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Appears in Collections:Law and Philosophy Book Chapters and Sections
Title: Fairness in Criminal Proceedings: Concluding Thoughts and Further Questions
Author(s): Duff, R A
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Editor(s): Jackson, John D
Summers, Sarah J
Citation: Duff RA (2018) Fairness in Criminal Proceedings: Concluding Thoughts and Further Questions. In: Jackson JD & Summers SJ (eds.) Obstacles to Fairness in Criminal Proceedings: Individual Rights and Institutional Forms. London: Hart Publishing, pp. 301-314.
Issue Date: 2018
Date Deposited: 21-Oct-2020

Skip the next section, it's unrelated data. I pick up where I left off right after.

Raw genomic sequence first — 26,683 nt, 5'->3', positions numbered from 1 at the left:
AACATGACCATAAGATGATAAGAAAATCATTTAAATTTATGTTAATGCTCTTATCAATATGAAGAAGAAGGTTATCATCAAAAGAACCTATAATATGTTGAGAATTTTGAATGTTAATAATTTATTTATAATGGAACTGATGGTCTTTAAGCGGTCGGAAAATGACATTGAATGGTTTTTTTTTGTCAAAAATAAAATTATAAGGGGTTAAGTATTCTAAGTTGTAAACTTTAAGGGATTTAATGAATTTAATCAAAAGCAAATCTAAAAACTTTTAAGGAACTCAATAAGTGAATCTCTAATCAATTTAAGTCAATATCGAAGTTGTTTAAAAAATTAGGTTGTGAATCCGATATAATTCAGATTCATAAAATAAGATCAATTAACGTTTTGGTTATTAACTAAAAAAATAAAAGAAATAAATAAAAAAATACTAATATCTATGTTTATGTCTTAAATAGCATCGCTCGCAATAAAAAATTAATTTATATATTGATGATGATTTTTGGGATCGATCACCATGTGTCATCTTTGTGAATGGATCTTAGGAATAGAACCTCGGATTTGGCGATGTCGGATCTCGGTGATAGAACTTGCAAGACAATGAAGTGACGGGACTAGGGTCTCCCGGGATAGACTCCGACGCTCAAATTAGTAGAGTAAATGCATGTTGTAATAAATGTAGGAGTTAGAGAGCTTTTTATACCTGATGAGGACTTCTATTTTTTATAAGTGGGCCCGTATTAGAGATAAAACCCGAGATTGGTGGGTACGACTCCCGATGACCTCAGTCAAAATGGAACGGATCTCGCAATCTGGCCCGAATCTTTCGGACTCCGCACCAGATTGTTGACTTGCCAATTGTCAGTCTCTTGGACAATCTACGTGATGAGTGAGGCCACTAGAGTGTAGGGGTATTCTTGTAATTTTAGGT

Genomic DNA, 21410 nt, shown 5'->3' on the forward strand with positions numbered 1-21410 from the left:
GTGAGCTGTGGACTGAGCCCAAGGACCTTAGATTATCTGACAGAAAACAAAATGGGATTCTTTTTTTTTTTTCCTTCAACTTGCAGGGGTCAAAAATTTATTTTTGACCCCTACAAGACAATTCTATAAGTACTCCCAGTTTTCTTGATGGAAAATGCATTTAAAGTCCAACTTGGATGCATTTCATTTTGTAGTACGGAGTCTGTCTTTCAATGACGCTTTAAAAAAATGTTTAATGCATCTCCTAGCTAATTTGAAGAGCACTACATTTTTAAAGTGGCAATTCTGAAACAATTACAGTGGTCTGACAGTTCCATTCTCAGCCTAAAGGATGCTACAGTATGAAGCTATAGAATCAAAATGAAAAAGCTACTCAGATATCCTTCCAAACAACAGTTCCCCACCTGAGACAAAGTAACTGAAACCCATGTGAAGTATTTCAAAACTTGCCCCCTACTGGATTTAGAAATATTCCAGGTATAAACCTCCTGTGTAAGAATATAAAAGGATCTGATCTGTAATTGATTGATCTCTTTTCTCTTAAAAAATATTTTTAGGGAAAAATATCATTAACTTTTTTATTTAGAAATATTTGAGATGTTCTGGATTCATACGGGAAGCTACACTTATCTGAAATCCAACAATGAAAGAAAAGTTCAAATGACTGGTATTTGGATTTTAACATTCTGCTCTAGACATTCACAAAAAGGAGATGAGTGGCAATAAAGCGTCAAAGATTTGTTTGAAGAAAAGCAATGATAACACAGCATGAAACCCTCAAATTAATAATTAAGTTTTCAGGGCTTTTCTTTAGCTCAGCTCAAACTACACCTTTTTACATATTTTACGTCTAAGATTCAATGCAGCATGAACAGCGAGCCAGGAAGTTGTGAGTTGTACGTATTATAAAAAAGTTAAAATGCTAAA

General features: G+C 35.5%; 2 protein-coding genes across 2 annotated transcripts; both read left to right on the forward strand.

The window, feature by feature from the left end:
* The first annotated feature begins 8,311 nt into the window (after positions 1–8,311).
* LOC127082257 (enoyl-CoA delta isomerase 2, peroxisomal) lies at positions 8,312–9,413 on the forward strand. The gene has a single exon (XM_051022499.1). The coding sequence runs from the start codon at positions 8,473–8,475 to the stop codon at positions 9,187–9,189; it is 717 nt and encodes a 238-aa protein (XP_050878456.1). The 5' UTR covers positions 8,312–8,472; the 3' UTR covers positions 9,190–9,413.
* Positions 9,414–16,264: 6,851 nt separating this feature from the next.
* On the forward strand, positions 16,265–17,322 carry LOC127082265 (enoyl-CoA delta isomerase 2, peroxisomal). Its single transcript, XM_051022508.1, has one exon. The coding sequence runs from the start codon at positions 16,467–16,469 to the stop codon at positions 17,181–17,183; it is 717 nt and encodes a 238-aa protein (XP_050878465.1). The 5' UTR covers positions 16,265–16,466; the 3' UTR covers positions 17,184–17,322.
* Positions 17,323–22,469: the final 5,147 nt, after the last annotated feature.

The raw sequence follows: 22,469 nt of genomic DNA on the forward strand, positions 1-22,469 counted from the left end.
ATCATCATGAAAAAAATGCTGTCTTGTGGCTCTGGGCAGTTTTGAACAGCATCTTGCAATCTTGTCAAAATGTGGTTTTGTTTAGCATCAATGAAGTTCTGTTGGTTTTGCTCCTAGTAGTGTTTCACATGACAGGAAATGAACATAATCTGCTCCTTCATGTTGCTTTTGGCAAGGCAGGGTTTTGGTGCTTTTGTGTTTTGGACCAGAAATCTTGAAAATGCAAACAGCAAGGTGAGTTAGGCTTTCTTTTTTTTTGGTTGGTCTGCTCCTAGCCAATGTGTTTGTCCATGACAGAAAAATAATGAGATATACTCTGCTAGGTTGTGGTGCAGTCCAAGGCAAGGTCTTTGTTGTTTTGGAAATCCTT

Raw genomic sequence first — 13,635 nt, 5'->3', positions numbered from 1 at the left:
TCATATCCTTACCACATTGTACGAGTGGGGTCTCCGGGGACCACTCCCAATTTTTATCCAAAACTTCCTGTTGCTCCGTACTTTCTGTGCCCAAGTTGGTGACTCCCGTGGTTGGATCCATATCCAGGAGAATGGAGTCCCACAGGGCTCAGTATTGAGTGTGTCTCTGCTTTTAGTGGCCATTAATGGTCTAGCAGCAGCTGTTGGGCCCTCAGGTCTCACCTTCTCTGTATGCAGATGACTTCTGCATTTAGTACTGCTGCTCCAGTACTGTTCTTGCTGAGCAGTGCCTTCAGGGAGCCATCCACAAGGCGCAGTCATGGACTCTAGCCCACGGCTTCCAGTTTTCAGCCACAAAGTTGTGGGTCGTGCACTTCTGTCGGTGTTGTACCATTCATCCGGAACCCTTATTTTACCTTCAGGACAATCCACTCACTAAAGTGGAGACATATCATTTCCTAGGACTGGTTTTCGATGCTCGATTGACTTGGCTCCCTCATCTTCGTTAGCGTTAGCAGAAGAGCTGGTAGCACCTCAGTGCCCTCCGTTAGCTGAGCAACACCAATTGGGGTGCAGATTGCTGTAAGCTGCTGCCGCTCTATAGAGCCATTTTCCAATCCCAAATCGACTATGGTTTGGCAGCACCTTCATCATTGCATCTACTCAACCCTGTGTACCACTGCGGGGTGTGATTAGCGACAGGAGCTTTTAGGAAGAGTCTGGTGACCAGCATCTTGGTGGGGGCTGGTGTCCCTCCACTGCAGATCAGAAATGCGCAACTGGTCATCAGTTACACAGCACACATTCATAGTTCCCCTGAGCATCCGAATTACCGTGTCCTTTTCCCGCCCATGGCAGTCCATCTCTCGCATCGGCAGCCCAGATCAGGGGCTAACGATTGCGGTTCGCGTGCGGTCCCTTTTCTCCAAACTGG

Abstract: First paragraph: A first, careless, glance at this book ’ s title — Obstacles to Fairness in Criminal Proceedings — might suggest an important but quite limited inquiry: authors are to identify a range of obstacles that inhibit or undermine the fairness of criminal proceedings in the various jurisdictions from within which they are writing, and perhaps go on to think about whether and how such obstacles could be overcome. That kind of inquiry does indeed play a central role in some of the chapters. For instance, Kelly Pitcher asks whether rules concerning the exclusion of improperly obtained evidence efficiently serve (and are best understood as serving) the ends of procedural justice. John Jackson and Sarah Summers, Dimitrios Giannoulopoulos, Wolfgang Wohlers and David Sklansky discuss aspects of the right to legal assistance, and the ways in which its institutional actualisations can serve or hinder fairness. Hannah Quirk focuses on the ways in which the right of silence has been curtailed in recent years, and explores the effects of such curtailments on the ‘ normative expectations ’ that are laid on defendants. Nadja Capus discusses whether a reliance on written records, rather than on oral testimony, is inimical to fairness. However, as the editors and contributors make clear, the book ’ s title actually leads us into several much larger questions. One question concerns the extent of the problem of ‘ obstacles to fairness ’ : just how radical, how deep, is the ‘ irrelation between the professed fair trials standards to which numerous domestic and international systems subscribe and the reality that many criminal proceedings end without these standards being adhered to ’ ? 1 How might this gap (or gulf) between professed standards and actual practice be narrowed ? But other questions take us beyond the problems of even a radical mismatch between professed standards and actual practice.
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